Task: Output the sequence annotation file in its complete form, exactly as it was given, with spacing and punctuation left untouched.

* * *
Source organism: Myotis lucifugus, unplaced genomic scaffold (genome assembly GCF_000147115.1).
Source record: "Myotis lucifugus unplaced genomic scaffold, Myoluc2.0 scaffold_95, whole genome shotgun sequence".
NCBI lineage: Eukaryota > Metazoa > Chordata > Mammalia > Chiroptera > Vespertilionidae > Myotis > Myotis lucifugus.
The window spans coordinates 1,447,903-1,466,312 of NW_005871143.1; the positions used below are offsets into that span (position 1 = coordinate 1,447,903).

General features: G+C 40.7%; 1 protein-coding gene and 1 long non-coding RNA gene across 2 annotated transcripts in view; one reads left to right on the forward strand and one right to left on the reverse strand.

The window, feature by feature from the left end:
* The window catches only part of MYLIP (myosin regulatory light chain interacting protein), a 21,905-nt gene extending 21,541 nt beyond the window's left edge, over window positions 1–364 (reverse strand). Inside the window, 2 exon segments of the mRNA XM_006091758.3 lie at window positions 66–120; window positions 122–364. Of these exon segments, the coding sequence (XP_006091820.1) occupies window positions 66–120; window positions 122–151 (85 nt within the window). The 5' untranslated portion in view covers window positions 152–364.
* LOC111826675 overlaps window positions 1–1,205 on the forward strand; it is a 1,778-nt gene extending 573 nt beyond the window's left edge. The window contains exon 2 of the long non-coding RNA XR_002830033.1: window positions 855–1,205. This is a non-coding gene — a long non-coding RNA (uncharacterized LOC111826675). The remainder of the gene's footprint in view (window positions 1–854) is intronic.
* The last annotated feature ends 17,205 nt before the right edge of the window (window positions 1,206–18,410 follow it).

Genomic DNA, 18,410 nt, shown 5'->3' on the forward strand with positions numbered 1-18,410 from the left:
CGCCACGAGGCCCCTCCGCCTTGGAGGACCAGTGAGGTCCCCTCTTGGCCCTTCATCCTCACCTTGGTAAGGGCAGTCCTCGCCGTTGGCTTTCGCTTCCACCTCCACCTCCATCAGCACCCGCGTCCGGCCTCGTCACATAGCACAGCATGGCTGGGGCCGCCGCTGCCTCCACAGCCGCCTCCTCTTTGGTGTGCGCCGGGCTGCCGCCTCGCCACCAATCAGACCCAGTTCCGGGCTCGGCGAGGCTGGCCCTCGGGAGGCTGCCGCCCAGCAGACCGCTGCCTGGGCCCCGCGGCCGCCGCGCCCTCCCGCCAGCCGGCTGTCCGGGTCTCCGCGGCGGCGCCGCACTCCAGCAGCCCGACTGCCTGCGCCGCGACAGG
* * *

Source organism: Myotis lucifugus, unplaced genomic scaffold (genome assembly GCF_000147115.1).
Source record: "Myotis lucifugus unplaced genomic scaffold, Myoluc2.0 scaffold_95, whole genome shotgun sequence".
NCBI lineage: Eukaryota > Metazoa > Chordata > Mammalia > Chiroptera > Vespertilionidae > Myotis > Myotis lucifugus.
The window spans coordinates 1,447,903-1,466,312 of NW_005871143.1; the positions used below are offsets into that span (position 1 = coordinate 1,447,903).

General features: G+C 40.7%; 1 protein-coding gene and 1 long non-coding RNA gene across 2 annotated transcripts in view; one reads left to right on the forward strand and one right to left on the reverse strand.

The window, feature by feature from the left end:
* The window catches only part of MYLIP (myosin regulatory light chain interacting protein), a 21,905-nt gene extending 21,541 nt beyond the window's left edge, over window positions 1–364 (reverse strand). Inside the window, 2 exon segments of the mRNA XM_006091758.3 lie at window positions 66–120; window positions 122–364. Of these exon segments, the coding sequence (XP_006091820.1) occupies window positions 66–120; window positions 122–151 (85 nt within the window). The 5' untranslated portion in view covers window positions 152–364.
* LOC111826675 overlaps window positions 1–1,205 on the forward strand; it is a 1,778-nt gene extending 573 nt beyond the window's left edge. The window contains exon 2 of the long non-coding RNA XR_002830033.1: window positions 855–1,205. This is a non-coding gene — a long non-coding RNA (uncharacterized LOC111826675). The remainder of the gene's footprint in view (window positions 1–854) is intronic.
* The last annotated feature ends 17,205 nt before the right edge of the window (window positions 1,206–18,410 follow it).

Genomic DNA, 18,410 nt, shown 5'->3' on the forward strand with positions numbered 1-18,410 from the left:
CGCCACGAGGCCCCTCCGCCTTGGAGGACCAGTGAGGTCCCCTCTTGGCCCTTCATCCTCACCTTGGTAAGGGCAGTCCTCGCCGTTGGCTTTCGCTTCCACCTCCACCTCCATCAGCACCCGCGTCCGGCCTCGTCACATAGCACAGCATGGCTGGGGCCGCCGCTGCCTCCACAGCCGCCTCCTCTTTGGTGTGCGCCGGGCTGCCGCCTCGCCACCAATCAGACCCAGTTCCGGGCTCGGCGAGGCTGGCCCTCGGGAGGCTGCCGCCCAGCAGACCGCTGCCTGGGCCCCGCGGCCGCCGCGCCCTCCCGCCAGCCGGCTGTCCGGGTCTCCGCGGCGGCGCCGCACTCCAGCAGCCCGACTGCCTGCGCCGCGACAGG